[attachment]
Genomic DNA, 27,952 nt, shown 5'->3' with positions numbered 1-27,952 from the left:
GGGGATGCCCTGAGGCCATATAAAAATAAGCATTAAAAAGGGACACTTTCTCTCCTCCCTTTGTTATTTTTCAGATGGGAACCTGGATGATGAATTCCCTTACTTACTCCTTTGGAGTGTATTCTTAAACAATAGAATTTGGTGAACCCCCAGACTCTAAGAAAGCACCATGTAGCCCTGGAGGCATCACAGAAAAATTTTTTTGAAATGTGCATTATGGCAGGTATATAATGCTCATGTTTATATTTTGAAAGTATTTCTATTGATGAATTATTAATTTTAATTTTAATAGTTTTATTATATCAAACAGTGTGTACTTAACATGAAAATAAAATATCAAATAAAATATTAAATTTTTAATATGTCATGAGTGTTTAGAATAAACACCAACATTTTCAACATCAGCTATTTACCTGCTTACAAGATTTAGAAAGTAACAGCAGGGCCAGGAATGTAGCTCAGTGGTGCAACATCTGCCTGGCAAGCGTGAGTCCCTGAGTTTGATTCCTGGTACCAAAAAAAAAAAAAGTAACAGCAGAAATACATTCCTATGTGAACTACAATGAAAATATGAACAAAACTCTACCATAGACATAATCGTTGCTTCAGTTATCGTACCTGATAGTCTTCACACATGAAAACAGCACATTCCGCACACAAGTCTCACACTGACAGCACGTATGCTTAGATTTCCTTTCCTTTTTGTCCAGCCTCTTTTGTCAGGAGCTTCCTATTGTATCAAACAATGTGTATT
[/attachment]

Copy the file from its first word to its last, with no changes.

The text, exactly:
Genomic DNA, 27,952 nt, shown 5'->3' with positions numbered 1-27,952 from the left:
GGGGATGCCCTGAGGCCATATAAAAATAAGCATTAAAAAGGGACACTTTCTCTCCTCCCTTTGTTATTTTTCAGATGGGAACCTGGATGATGAATTCCCTTACTTACTCCTTTGGAGTGTATTCTTAAACAATAGAATTTGGTGAACCCCCAGACTCTAAGAAAGCACCATGTAGCCCTGGAGGCATCACAGAAAAATTTTTTTGAAATGTGCATTATGGCAGGTATATAATGCTCATGTTTATATTTTGAAAGTATTTCTATTGATGAATTATTAATTTTAATTTTAATAGTTTTATTATATCAAACAGTGTGTACTTAACATGAAAATAAAATATCAAATAAAATATTAAATTTTTAATATGTCATGAGTGTTTAGAATAAACACCAACATTTTCAACATCAGCTATTTACCTGCTTACAAGATTTAGAAAGTAACAGCAGGGCCAGGAATGTAGCTCAGTGGTGCAACATCTGCCTGGCAAGCGTGAGTCCCTGAGTTTGATTCCTGGTACCAAAAAAAAAAAAAGTAACAGCAGAAATACATTCCTATGTGAACTACAATGAAAATATGAACAAAACTCTACCATAGACATAATCGTTGCTTCAGTTATCGTACCTGATAGTCTTCACACATGAAAACAGCACATTCCGCACACAAGTCTCACACTGACAGCACGTATGCTTAGATTTCCTTTCCTTTTTGTCCAGCCTCTTTTGTCAGGAGCTTCCTATTGTATCAAACAATGTGTATT